“It has fundamentally changed my teaching in really stressful and exciting ways,” an EvCC teacher said. At all levels of education, ChatGPT poses a tricky question.

In this Feb. 5, 2018, file photo a Boeing 737 MAX 7 is displayed during a debut for employees and media of the new jet in Renton, Wash. (AP Photo/Elaine Thompson, File)
FAA gives Boeing 90 days to develop plan to fix quality, safety issues

The agency’s ultimatum comes a day after a meeting with CEO Dave Calhoun and other top Boeing officials in Washington, D.C.

Two troopers place a photo of slain Washington State Patrol trooper Chris Gadd outside WSP District 7 Headquarters about twelve hours after Gadd was struck and killed in a collision on southbound I-5 about a mile from the headquarters on Saturday, March 2, 2024, in Marysville, Washington. (Ryan Berry / The Herald)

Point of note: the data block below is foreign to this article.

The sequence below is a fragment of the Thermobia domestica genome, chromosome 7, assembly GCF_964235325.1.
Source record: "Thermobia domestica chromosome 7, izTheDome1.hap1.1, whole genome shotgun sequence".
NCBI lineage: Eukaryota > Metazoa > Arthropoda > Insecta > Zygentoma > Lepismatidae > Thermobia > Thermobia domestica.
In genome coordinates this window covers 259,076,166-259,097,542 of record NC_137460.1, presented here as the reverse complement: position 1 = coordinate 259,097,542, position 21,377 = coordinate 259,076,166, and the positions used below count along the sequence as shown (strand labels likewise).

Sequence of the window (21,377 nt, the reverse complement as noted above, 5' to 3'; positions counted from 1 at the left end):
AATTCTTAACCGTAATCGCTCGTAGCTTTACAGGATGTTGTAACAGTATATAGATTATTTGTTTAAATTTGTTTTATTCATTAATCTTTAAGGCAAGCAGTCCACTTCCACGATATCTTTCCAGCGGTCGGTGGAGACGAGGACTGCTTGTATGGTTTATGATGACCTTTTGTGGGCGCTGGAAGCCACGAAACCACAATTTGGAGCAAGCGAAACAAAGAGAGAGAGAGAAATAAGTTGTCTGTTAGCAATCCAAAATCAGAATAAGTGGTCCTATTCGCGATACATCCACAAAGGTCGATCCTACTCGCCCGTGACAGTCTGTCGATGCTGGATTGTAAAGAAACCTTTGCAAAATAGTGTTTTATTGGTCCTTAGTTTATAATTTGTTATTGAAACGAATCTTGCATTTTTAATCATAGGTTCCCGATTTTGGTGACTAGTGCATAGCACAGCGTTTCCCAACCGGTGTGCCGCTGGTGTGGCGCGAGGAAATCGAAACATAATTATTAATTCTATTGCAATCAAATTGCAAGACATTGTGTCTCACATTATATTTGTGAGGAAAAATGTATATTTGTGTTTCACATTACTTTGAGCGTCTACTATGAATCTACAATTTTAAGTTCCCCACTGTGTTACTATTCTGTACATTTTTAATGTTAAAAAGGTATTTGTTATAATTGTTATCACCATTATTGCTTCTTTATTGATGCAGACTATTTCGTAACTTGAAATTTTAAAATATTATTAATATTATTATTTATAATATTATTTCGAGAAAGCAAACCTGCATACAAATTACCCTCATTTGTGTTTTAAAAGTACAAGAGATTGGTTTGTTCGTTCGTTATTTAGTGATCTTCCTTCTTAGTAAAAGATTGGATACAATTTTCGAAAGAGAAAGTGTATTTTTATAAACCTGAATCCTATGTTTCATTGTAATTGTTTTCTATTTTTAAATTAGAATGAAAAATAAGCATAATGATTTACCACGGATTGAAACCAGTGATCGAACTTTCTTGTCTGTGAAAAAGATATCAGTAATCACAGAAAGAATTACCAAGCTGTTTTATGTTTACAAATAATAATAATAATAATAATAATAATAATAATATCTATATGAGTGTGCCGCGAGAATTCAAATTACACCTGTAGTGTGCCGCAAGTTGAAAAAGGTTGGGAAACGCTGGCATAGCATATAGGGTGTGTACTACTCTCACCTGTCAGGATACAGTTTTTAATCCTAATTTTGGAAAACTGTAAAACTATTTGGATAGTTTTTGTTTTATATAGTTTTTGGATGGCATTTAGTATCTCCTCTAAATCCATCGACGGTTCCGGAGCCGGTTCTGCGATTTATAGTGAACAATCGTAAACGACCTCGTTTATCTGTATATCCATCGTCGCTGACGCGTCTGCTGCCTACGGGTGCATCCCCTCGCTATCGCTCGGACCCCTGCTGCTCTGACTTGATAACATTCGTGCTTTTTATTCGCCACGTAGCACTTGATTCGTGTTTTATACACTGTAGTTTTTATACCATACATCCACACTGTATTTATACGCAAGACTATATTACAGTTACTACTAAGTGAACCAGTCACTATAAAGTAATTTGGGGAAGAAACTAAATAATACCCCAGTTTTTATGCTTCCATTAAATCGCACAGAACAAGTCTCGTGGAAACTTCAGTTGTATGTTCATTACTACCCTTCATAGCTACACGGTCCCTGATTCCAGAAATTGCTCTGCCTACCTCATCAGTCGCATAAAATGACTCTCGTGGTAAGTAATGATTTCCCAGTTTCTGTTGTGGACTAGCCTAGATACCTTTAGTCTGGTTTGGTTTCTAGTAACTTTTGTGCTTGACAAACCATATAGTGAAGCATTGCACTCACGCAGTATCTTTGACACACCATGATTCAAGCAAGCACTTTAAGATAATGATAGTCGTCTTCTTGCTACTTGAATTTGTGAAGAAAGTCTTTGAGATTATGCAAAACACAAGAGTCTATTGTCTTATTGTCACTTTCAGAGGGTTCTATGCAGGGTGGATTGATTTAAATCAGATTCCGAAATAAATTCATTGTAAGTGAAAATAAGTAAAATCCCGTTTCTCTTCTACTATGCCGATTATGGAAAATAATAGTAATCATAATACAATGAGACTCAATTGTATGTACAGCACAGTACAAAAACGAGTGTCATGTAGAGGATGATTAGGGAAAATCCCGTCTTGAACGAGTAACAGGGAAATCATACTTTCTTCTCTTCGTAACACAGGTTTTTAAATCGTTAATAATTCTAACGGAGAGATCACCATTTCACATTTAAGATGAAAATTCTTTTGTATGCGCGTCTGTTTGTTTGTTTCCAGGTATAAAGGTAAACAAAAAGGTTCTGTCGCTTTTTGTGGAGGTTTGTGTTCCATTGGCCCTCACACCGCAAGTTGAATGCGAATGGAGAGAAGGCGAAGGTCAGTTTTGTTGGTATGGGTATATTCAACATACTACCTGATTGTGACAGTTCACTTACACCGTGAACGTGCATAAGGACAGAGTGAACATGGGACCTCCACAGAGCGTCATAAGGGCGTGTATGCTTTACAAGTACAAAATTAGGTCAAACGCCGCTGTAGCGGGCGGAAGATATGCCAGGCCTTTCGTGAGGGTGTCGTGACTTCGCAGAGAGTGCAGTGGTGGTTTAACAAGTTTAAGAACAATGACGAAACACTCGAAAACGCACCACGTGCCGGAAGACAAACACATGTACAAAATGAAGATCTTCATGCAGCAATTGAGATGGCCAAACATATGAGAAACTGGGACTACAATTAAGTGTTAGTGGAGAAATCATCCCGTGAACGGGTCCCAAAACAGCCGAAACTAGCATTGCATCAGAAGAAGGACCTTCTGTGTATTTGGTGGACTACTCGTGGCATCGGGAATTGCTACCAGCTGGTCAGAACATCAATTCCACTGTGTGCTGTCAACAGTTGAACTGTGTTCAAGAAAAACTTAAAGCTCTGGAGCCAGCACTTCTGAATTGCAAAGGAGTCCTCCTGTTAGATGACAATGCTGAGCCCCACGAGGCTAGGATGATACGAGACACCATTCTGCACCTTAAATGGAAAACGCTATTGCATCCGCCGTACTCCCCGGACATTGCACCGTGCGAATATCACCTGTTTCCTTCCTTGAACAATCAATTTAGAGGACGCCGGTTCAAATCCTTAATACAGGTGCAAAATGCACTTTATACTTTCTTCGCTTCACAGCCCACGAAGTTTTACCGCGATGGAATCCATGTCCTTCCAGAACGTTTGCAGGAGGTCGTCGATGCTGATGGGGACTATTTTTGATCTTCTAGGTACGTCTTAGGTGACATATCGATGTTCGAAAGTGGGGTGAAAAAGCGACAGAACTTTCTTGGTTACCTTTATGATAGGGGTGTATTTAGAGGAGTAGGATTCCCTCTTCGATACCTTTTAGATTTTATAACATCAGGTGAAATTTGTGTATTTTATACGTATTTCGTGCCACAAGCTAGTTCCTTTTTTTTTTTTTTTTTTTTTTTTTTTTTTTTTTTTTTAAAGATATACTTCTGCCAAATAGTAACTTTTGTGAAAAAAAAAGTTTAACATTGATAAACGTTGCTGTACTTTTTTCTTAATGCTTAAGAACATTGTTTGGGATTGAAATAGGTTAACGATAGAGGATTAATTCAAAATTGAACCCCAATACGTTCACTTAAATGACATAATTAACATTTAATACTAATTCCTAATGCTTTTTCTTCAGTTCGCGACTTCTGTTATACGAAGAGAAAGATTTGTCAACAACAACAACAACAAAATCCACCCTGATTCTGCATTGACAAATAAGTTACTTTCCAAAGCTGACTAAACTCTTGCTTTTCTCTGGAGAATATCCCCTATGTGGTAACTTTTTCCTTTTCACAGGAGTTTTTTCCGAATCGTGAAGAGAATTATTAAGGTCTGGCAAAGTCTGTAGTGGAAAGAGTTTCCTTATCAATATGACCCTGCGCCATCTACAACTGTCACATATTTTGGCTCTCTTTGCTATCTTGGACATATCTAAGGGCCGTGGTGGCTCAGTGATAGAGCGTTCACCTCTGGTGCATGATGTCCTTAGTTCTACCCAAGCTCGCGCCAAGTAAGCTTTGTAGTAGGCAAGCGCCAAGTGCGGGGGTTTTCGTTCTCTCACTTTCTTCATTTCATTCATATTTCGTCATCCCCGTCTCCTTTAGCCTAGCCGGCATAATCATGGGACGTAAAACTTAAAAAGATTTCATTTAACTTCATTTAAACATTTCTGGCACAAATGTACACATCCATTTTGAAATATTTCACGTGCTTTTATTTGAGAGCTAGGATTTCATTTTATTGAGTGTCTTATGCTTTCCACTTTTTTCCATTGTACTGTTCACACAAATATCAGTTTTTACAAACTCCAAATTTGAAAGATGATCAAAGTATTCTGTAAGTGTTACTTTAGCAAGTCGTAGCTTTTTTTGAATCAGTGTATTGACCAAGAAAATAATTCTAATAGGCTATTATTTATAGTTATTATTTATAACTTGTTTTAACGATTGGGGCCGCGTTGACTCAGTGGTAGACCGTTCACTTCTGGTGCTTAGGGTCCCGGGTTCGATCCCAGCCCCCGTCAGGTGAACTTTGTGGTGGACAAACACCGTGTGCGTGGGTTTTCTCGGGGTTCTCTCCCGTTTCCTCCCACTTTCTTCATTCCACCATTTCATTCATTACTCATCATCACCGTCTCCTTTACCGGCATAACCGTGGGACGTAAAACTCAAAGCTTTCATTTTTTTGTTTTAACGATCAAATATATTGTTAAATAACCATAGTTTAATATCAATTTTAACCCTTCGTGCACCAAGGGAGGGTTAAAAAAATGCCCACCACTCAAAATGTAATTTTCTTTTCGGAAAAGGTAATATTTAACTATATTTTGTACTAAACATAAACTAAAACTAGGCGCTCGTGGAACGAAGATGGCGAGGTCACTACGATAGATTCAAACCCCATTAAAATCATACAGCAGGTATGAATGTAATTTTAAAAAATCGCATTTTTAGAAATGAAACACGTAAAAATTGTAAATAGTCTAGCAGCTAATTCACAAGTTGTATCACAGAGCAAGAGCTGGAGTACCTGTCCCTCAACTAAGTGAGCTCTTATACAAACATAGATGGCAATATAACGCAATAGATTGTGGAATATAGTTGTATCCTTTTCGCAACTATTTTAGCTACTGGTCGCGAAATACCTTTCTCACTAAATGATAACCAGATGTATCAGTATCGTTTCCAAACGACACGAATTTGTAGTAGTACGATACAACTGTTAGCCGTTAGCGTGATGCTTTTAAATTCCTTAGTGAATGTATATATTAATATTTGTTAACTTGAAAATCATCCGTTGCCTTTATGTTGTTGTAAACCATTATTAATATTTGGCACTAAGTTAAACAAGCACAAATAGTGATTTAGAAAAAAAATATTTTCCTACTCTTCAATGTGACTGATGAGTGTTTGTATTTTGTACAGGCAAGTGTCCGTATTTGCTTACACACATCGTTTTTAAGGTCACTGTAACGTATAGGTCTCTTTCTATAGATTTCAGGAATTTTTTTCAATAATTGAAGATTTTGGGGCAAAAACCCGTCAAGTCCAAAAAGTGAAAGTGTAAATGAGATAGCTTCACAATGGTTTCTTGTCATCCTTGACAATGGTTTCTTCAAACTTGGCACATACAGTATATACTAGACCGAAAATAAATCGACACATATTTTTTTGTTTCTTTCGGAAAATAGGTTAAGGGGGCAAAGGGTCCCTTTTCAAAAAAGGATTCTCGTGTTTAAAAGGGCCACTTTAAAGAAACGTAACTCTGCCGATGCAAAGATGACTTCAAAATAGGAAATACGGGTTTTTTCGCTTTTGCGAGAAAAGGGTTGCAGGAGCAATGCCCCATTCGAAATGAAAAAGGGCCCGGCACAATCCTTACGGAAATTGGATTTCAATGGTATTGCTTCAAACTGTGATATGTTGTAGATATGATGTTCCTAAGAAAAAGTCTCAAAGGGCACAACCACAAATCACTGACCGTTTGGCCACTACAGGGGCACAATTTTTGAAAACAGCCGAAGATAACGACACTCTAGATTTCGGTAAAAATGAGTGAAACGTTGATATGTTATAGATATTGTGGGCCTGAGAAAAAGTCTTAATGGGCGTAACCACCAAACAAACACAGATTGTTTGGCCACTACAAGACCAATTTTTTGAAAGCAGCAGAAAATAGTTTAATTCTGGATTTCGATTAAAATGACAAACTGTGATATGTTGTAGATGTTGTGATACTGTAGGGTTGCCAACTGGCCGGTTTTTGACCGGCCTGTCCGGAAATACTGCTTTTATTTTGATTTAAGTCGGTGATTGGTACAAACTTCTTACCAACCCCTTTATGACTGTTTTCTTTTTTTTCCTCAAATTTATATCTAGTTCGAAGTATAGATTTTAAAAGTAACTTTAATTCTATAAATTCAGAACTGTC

State trooper killed, 1 arrested in crash on I-5 near Marysville

Authorities said Trooper Chris Gadd had been stopped along the freeway around 3 a.m. near 136th Street NE. A Lynnwood driver, 32, was arrested.

A man walks by Pfizer headquarters, Friday, Feb. 5, 2021, in New York. Pfizer will spend about $43 billion to buy Seagen and broaden its reach into cancer treatments, the pharmaceutical giant said. (AP Photo / Mark Lennihan, File)
Pfizer backs out of Everett manufacturing plant after $43B Seagen deal

Pfizer finalized the acquisition of the Bothell-based cancer drug developer in December.

Madi Humphries, 9, Rose Austin, 13, and Eirene Ritting, 8, on Thursday, Jan. 25, 2024 in Bothell, Washington. (Olivia Vanni / The Herald)
No grades, no teachers: Inside a Bothell school run by student vote

Each day at The Clearwater School, 60 students choose their own lessons. It’s one vote per person, whether you’re staff or student.

SonShine Preschool inside First Baptist Church Monroe is pictured Friday, March 1, 2024, in Monroe, Washington. (Ryan Berry / The Herald)